How far do you think your horse can take you?All of us choose a way of making decisions in life and a way of determining what we will say and do. For many of us a philosophy has been built up by following a learned scholar or following the system used by family or friends. For others of us, there is a religious system that we have subscribed to that is the vehicle that we use to make our decisions about life. Many people have a cause that they have come to believe in that shapes every waking moment and consumes their very being--be it political, religious, environmental, or social. There have been those who allowed a fantasy to be the thing that drives everything that they say or do. All of these things are vehicles that allow us to make decisions and function in a way that we have deemed to be where we want to go. We make moral decisions, invest our money, form friendships, and use our time in the ways that these systems teach. It is important to be sure that whatever we have chosen to guide our lives is right. For many of us there has been very little thought about all of this. We have inherited a belief system from our parents, or we have accepted the system of our peers and go on using that system without ever really having thought through where it will lead us. In this article we would like to suggest some thoughts about how we can be confident about the basis of the decisions we make in life and what each of us needs to consider about where the belief system we are using takes us, and how far it goes. None of us really wants to try to go too far on something like what my granddaughter is riding in the picture on the cover of this issue of our journal.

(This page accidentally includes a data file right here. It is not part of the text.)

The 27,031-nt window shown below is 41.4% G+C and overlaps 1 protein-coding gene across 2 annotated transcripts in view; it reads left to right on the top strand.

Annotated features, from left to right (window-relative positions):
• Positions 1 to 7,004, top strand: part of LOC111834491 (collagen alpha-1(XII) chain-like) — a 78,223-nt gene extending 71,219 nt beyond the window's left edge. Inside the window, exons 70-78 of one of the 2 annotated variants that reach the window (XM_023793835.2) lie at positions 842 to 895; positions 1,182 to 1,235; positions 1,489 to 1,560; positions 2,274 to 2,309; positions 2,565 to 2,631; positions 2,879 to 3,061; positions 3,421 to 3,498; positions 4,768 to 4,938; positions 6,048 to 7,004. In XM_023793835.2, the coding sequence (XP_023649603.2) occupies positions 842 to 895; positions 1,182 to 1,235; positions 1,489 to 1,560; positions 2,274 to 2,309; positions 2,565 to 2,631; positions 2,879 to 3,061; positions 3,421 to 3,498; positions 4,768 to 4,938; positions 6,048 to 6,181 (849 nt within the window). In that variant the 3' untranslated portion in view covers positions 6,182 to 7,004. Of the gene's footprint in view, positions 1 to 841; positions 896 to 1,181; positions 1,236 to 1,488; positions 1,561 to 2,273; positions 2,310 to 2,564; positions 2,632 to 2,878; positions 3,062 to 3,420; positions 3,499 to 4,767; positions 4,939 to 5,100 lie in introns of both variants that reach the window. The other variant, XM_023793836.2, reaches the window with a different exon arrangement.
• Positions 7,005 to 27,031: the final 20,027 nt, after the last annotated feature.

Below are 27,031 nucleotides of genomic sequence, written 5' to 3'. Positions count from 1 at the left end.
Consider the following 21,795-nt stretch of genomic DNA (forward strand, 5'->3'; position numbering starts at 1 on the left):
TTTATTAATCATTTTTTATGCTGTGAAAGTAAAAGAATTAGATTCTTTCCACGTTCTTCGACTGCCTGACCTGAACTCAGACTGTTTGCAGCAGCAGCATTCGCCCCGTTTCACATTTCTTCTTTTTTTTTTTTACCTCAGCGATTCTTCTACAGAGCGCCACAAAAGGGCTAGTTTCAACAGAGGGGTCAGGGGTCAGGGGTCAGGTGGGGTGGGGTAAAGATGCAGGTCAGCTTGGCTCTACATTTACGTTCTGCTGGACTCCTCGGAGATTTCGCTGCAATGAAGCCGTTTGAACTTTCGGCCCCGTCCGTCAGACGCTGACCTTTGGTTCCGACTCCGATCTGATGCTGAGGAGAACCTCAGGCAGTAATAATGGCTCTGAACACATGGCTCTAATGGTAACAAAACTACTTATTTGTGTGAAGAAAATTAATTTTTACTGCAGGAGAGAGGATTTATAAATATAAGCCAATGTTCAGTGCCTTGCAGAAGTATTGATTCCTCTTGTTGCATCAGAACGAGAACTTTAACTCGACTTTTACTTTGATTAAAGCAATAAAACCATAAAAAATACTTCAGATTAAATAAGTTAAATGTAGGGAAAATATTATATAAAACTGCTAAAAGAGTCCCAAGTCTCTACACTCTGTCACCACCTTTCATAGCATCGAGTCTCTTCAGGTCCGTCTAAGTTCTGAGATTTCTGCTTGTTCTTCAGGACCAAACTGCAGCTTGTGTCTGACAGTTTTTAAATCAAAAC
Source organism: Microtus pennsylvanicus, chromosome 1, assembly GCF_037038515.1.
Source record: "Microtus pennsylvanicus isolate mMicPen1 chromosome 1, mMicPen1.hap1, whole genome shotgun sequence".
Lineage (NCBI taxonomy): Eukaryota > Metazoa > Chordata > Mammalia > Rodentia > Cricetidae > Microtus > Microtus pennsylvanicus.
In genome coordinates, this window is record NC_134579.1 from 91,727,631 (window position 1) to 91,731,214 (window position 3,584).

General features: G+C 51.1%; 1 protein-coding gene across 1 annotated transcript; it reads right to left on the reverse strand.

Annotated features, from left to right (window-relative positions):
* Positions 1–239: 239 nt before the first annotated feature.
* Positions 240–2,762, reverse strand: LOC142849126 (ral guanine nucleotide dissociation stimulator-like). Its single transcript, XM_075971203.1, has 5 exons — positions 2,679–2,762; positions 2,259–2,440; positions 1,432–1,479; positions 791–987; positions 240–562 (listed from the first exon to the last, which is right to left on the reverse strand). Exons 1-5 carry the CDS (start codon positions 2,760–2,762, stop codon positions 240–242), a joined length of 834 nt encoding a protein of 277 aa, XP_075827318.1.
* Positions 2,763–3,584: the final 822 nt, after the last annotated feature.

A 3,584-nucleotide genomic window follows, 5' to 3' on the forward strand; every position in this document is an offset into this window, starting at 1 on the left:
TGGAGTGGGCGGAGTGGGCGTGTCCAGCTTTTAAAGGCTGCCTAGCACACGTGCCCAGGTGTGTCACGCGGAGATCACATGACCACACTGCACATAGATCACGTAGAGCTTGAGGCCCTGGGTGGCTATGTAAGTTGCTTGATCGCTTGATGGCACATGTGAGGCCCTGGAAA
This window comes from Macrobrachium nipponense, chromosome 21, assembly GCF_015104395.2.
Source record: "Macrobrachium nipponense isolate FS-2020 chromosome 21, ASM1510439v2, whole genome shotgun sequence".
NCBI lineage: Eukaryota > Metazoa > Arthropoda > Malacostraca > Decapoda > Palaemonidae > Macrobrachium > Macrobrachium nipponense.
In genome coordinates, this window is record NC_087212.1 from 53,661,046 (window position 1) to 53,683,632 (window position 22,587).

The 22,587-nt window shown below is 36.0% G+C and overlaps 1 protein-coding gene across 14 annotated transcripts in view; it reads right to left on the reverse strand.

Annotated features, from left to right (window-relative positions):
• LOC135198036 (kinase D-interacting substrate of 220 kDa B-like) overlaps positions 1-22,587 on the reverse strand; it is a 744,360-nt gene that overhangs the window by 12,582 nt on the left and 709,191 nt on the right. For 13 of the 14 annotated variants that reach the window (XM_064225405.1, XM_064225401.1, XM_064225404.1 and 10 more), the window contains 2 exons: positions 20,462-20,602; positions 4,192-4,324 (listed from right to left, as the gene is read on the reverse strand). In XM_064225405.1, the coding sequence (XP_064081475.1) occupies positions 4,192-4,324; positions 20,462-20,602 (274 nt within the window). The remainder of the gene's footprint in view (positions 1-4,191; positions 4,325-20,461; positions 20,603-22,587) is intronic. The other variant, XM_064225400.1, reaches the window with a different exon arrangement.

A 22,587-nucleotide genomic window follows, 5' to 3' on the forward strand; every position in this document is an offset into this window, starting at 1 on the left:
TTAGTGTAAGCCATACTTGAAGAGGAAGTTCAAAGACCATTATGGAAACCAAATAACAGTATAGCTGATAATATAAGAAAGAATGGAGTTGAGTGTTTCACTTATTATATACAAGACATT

Your vehicle always has to be accessible. Life has a way of putting you in situations where nothing that you have experienced in the past will help solve the immediate crisis. I can remember when the doctors first told us that our son Tim (picture at left, at two years old) would be blind, mentally retarded, and have neuromuscular problems. The emotions that charged through me were nothing like I had ever experienced before. None of my peers could relate to what I was going through, because none of them had ever been there. I can still remember the blank stares of friends who were lost as to what to say to me when I told them what I was facing. Philosophy 101 does not provide you with answers to this kind of experience. Not even the rituals and platitudes of religion can help with a new pain that is beyond anything you have ever had or thought of before. You cling to your loved ones physically, unable really to deal with your own pain, much less theirs.